ERCIM News No.35 - October 1998

An Object-Oriented Database Model for Business Entities and Processes

by Michele Missikoff and Roberto Pizzicannella

An enterprise is a heterogeneous domain where complex entities take part in business processes of different nature and complexity. Traditionally, entities are stored in a database and processes are implemented in the application software. In the ProForm project (see ERCIM News No. 32) we store and manage both entities and processes as structured objects, with an internal state. In particular, processes are seen as static entities when we specify and manage them; conversely, they are seen as dynamic entities when their execution is activated. To treat a ‘passive’ object as an executable component of the application system we envisioned a specific operational semantics (instantiation semantics) which was used when building the ProForm engine.

A number of complex object types have been conceived at IASI-CNR to represent a Business Environment in both its static (actors and entities) and dynamic (Business Processes: BP) components, and store them in an Object-Oriented database.

For the static component we use the standard Object-Oriented (OO) approach, essentially based on the TQL++ model.

The standard OO constructs used in ProForm concern:

To better represent business environments, to these standard construct we have added two modeling constructs:

Constraints allows the modeling of notions such as: business rules and best practises. Business States allows the designer to specify, for a given Business Entity, those states that determine specific behavioural patterns of that entity within the enterprise. Therefore, Business States represents a sort of conceptual bridge between static and dynamic modeling. We will not give further details on the static constructs as they are defined according to the Object-Oriented paradigm, which is assumed to be known.

For the dynamic component, we started by considering typical workflows in business domains, carefully analysing the structuring and modeling techniques found in the literature. Here we present a description of the proposed Business Process database model, which is represented as a set of predefined templates (essentially, a BP metamodel). These templates, adopted to model the BPs of an enterprise, are used to build the schema of an Object-Oriented database, referred to as Business Process Base (BPB). In our approach, the specification of a BP is obtained by recursively decomposing it into its components. The BP is organised as a partially ordered set of Use Cases. A Use Case (UC), a modeling notion originally proposed by Jacobson, is a business operation activated by the user. We interpret it as a user transaction. A UC is then decomposed into actions that are recursively decomposed into subactions. The final level of this hierarchical decomposition is represented by the elementary steps: basic operations that can be directly executed. In our approach, the steps are specified using SQL, with a few additions in order to adjust the richer BP metamodel to the underlying database model.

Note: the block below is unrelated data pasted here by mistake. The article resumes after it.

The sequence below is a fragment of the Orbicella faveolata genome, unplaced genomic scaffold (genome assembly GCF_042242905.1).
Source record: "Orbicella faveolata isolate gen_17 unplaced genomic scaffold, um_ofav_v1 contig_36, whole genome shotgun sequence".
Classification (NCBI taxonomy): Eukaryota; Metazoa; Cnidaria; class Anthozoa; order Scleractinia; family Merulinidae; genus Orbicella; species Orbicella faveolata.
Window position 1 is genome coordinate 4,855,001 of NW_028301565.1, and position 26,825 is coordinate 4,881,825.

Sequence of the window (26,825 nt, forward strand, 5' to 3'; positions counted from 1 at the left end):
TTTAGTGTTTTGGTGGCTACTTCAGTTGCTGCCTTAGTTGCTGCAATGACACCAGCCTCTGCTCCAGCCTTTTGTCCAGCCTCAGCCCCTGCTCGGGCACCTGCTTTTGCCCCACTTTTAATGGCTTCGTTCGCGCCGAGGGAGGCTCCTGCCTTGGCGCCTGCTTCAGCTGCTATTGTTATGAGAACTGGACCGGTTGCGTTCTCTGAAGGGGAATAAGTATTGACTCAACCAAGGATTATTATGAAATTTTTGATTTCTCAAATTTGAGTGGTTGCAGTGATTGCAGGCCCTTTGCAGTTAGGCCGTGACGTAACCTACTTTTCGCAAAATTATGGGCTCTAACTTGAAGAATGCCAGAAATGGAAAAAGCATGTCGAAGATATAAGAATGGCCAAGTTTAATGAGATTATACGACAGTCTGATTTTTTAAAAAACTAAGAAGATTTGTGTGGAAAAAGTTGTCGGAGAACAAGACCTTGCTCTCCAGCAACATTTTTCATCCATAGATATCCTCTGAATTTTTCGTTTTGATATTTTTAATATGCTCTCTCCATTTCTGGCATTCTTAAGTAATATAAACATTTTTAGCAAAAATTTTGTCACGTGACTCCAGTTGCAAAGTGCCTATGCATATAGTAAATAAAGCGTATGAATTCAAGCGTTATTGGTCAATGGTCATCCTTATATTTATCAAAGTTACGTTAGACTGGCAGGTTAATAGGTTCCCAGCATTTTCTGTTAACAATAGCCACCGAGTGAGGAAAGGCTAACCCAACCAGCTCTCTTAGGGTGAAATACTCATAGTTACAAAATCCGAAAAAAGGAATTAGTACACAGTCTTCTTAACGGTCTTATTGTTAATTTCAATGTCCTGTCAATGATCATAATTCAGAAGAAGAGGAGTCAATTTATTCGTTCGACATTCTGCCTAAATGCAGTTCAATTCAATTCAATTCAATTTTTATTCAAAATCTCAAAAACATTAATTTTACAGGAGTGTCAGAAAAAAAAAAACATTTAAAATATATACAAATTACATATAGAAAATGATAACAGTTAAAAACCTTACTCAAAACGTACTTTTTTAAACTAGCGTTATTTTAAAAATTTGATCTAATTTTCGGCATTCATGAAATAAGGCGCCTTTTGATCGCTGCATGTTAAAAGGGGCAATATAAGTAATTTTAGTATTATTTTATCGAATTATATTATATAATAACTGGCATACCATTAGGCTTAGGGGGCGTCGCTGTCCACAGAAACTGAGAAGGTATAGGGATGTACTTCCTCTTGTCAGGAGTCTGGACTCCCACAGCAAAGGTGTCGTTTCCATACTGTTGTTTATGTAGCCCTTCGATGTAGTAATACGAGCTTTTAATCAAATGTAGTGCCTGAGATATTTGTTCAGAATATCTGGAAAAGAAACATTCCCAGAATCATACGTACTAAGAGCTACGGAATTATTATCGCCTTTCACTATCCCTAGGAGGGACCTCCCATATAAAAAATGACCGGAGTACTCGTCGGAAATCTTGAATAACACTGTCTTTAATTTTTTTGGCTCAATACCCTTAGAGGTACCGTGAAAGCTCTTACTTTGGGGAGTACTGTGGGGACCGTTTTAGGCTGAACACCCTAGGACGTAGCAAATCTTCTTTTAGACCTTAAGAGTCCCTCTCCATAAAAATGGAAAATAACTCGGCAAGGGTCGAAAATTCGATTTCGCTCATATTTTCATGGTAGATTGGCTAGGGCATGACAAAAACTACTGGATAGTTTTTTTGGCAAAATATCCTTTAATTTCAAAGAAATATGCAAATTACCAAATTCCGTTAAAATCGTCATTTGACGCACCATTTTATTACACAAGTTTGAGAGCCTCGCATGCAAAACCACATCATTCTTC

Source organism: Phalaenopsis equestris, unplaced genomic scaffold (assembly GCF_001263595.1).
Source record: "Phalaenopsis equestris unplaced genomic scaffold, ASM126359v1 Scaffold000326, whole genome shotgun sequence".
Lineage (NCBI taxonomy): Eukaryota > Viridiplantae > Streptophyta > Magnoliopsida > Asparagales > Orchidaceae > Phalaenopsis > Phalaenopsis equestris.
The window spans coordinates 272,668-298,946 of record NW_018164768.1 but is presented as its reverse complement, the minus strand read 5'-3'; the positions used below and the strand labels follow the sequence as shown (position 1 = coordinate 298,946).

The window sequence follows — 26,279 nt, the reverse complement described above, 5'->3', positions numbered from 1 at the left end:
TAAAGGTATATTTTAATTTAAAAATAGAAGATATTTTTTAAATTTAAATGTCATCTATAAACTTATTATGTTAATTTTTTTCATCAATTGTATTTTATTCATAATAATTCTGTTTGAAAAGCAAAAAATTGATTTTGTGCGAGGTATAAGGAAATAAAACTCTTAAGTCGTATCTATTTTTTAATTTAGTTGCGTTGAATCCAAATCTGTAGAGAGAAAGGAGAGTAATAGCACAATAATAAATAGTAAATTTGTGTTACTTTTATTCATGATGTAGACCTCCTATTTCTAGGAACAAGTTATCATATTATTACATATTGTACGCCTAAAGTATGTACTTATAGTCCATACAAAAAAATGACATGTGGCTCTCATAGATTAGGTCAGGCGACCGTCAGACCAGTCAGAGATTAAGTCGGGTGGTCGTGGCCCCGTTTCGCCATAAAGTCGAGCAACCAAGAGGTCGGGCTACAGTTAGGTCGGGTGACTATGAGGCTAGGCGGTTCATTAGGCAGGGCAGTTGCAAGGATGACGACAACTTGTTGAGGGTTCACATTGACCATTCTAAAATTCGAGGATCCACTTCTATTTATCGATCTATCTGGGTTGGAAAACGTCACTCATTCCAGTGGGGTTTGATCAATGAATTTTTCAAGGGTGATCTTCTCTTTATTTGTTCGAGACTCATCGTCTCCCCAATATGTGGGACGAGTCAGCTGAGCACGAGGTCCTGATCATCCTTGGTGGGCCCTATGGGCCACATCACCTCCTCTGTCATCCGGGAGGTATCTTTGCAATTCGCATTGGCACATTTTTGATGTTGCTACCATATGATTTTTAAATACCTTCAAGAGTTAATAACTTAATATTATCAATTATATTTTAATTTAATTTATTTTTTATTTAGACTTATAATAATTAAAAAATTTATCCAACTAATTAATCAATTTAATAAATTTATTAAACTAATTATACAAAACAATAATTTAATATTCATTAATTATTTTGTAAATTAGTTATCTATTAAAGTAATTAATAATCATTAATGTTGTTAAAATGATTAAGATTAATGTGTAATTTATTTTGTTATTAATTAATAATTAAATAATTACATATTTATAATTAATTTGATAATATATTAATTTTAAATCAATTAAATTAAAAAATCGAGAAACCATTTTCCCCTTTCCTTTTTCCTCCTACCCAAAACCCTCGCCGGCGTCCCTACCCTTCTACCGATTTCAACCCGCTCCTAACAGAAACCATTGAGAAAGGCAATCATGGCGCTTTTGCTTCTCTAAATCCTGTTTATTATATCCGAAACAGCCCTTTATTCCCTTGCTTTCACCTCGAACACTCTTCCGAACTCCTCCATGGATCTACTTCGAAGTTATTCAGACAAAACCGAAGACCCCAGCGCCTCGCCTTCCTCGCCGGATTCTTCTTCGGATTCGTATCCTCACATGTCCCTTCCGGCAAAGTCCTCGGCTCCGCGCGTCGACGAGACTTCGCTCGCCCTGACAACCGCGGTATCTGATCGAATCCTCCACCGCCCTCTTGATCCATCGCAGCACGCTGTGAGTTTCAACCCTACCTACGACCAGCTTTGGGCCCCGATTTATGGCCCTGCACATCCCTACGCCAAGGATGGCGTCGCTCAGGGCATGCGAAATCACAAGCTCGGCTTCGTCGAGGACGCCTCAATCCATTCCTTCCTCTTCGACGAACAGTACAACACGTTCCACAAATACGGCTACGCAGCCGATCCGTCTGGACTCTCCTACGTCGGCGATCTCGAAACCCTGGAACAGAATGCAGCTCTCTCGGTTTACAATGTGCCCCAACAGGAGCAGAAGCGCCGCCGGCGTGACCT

As stated, a BP is represented as a static entity, following the OO approach (by applying a mechanism often referred to as reification). The BP metamodel is thus composed by the following object types: Business Process Object (BPO), Use Case Object (UCO), and Action Object (ACO). Each type is structured in two sections: a preamble, which reports descriptive information, and a body, which contains the functional decomposition into sub-objects. In particular, a BPO is composed of UCOs, and a UCO is composed of ACOs. An Action Object is recursively decomposed into sub-actions or into executable steps. The latter are not objects, they appear as attributes of an ACO. The figure shows the relationships between these object types.

Object Types

Business Process Object - This is the most general description of a BP; its structure is organised as follows:

Use Case Object - This structure represents a meaningful unit of interaction between user and system. From a database perspective, it can be seen as a transaction:

Action Object - This is the performing element that can be specified at different levels of refinement. The first level allows a task decomposition approach to be adopted, the final level (leaves) is represented by directly executable steps.

The BPs defined according to the object types presented above form the schema of the Business Process database (BPB). A BP schema can be executed, since it is associated with an operational semantics (referred to as instantiation semantics). The result of such an execution is the creation of a BPO instance in the BPB, besides the obvious side effects that take place in the entity database. The ProForm system has an engine that interprets a BPO type according to the instantiation semantics.

Please contact:

Michele Missikoff
or Roberto Pizzicannella - IASI-CNR
Tel: +39 06 77161
E-mail: {missikoff, pizzican}

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